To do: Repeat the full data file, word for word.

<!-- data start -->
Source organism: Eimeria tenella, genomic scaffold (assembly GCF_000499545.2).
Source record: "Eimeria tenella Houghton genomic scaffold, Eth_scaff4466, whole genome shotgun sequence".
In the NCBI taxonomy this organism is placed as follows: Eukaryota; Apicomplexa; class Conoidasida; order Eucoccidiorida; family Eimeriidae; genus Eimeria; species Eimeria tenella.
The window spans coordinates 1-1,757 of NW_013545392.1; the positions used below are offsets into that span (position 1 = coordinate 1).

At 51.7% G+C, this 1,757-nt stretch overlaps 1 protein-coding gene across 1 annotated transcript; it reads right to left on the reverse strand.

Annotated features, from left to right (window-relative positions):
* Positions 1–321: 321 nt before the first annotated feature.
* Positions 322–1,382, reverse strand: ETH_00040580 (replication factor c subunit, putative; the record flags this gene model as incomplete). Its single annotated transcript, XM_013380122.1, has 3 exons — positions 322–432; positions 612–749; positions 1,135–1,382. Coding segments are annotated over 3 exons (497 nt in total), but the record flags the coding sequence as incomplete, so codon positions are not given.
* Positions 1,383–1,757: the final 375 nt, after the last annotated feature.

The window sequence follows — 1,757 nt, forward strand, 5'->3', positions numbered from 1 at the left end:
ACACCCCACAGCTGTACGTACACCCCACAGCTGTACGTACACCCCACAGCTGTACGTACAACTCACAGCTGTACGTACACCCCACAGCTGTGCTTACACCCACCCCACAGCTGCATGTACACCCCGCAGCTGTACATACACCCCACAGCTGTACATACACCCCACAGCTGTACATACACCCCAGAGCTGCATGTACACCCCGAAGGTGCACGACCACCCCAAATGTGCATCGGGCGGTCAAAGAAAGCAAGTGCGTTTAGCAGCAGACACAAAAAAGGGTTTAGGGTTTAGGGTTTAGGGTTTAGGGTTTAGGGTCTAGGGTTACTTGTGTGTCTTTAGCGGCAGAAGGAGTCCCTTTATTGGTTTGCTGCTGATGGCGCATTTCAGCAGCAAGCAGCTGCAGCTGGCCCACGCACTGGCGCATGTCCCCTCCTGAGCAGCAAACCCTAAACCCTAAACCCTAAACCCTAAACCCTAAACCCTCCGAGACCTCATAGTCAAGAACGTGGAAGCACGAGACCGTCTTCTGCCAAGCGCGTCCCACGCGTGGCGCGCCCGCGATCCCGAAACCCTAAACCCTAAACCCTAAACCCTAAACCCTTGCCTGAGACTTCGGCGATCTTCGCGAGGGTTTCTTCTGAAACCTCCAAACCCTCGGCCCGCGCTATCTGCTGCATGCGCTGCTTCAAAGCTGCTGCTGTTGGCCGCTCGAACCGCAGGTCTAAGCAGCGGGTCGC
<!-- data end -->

Source organism: Eimeria tenella, genomic scaffold (assembly GCF_000499545.2).
Source record: "Eimeria tenella Houghton genomic scaffold, Eth_scaff4466, whole genome shotgun sequence".
In the NCBI taxonomy this organism is placed as follows: Eukaryota; Apicomplexa; class Conoidasida; order Eucoccidiorida; family Eimeriidae; genus Eimeria; species Eimeria tenella.
The window spans coordinates 1-1,757 of NW_013545392.1; the positions used below are offsets into that span (position 1 = coordinate 1).

At 51.7% G+C, this 1,757-nt stretch overlaps 1 protein-coding gene across 1 annotated transcript; it reads right to left on the reverse strand.

Annotated features, from left to right (window-relative positions):
* Positions 1–321: 321 nt before the first annotated feature.
* Positions 322–1,382, reverse strand: ETH_00040580 (replication factor c subunit, putative; the record flags this gene model as incomplete). Its single annotated transcript, XM_013380122.1, has 3 exons — positions 322–432; positions 612–749; positions 1,135–1,382. Coding segments are annotated over 3 exons (497 nt in total), but the record flags the coding sequence as incomplete, so codon positions are not given.
* Positions 1,383–1,757: the final 375 nt, after the last annotated feature.

The window sequence follows — 1,757 nt, forward strand, 5'->3', positions numbered from 1 at the left end:
ACACCCCACAGCTGTACGTACACCCCACAGCTGTACGTACACCCCACAGCTGTACGTACAACTCACAGCTGTACGTACACCCCACAGCTGTGCTTACACCCACCCCACAGCTGCATGTACACCCCGCAGCTGTACATACACCCCACAGCTGTACATACACCCCACAGCTGTACATACACCCCAGAGCTGCATGTACACCCCGAAGGTGCACGACCACCCCAAATGTGCATCGGGCGGTCAAAGAAAGCAAGTGCGTTTAGCAGCAGACACAAAAAAGGGTTTAGGGTTTAGGGTTTAGGGTTTAGGGTTTAGGGTCTAGGGTTACTTGTGTGTCTTTAGCGGCAGAAGGAGTCCCTTTATTGGTTTGCTGCTGATGGCGCATTTCAGCAGCAAGCAGCTGCAGCTGGCCCACGCACTGGCGCATGTCCCCTCCTGAGCAGCAAACCCTAAACCCTAAACCCTAAACCCTAAACCCTAAACCCTCCGAGACCTCATAGTCAAGAACGTGGAAGCACGAGACCGTCTTCTGCCAAGCGCGTCCCACGCGTGGCGCGCCCGCGATCCCGAAACCCTAAACCCTAAACCCTAAACCCTAAACCCTTGCCTGAGACTTCGGCGATCTTCGCGAGGGTTTCTTCTGAAACCTCCAAACCCTCGGCCCGCGCTATCTGCTGCATGCGCTGCTTCAAAGCTGCTGCTGTTGGCCGCTCGAACCGCAGGTCTAAGCAGCGGGTCGC